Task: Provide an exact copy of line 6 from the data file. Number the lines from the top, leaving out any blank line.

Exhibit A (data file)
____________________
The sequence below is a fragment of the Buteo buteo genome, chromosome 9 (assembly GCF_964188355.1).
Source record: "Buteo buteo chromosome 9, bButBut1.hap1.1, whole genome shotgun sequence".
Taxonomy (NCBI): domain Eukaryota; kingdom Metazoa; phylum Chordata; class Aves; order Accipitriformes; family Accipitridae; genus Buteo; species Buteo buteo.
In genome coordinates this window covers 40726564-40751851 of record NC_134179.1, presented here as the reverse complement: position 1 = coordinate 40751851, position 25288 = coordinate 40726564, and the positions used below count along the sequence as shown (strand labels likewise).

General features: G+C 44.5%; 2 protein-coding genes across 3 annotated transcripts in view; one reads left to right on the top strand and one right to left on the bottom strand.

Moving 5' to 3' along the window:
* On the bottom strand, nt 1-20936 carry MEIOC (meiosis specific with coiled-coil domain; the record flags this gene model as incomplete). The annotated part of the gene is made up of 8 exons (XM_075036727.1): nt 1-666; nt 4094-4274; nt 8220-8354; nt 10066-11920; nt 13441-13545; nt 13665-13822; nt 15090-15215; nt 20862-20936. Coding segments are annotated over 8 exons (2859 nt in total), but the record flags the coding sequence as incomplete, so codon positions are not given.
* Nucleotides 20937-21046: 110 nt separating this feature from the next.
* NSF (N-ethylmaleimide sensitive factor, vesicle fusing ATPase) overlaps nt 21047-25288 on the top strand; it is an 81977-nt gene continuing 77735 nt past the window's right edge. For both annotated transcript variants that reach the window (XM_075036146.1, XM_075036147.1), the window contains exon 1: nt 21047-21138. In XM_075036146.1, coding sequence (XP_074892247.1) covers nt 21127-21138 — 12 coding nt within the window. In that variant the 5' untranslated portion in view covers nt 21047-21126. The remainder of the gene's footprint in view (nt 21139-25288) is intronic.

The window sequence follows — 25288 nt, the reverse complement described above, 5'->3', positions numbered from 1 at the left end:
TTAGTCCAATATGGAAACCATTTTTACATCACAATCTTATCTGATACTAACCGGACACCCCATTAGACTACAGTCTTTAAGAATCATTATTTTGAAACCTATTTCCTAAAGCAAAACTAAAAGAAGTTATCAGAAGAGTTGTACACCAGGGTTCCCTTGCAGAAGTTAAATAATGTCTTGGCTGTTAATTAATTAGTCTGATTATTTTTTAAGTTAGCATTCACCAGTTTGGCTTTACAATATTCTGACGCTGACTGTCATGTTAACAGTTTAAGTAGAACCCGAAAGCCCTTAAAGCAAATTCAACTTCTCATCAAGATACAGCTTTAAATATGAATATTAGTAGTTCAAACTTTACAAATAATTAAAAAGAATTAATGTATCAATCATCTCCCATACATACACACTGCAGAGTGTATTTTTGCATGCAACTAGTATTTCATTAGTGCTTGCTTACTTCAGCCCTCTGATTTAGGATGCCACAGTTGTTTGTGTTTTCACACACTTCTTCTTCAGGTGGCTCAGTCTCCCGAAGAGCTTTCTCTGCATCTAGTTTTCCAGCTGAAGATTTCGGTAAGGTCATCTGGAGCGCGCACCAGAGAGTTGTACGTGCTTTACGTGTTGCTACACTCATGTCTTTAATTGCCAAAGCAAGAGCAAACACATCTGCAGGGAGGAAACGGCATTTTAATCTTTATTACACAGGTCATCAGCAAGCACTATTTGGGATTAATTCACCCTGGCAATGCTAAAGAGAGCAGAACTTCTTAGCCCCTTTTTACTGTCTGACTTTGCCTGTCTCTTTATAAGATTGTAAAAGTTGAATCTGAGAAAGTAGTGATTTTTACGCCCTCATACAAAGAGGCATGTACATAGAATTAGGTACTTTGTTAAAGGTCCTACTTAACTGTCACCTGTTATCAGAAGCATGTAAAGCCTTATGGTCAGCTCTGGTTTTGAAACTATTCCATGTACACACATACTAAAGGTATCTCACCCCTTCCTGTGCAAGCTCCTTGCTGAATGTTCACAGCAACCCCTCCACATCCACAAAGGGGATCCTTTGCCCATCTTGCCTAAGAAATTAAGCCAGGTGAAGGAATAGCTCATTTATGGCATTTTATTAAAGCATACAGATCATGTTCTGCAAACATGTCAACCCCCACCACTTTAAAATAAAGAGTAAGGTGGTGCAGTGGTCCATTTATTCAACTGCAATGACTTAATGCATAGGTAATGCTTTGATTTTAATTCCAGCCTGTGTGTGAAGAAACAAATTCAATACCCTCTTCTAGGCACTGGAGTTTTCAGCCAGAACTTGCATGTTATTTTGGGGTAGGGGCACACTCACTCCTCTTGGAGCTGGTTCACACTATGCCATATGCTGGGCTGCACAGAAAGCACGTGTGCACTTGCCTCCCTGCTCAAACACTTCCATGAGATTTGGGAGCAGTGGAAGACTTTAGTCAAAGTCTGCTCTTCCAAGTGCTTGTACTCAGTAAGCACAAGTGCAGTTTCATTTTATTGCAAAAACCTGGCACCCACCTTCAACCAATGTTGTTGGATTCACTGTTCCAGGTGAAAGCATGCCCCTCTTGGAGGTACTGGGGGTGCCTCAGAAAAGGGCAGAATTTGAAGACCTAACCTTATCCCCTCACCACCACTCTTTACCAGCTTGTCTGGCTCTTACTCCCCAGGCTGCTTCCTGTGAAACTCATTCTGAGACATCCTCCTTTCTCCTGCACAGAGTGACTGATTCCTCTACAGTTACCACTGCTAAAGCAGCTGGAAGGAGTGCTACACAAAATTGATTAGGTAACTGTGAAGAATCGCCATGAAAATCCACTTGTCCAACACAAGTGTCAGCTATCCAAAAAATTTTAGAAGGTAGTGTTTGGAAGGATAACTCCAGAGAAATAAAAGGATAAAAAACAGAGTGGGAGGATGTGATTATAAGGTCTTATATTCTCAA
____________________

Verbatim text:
Moving 5' to 3' along the window: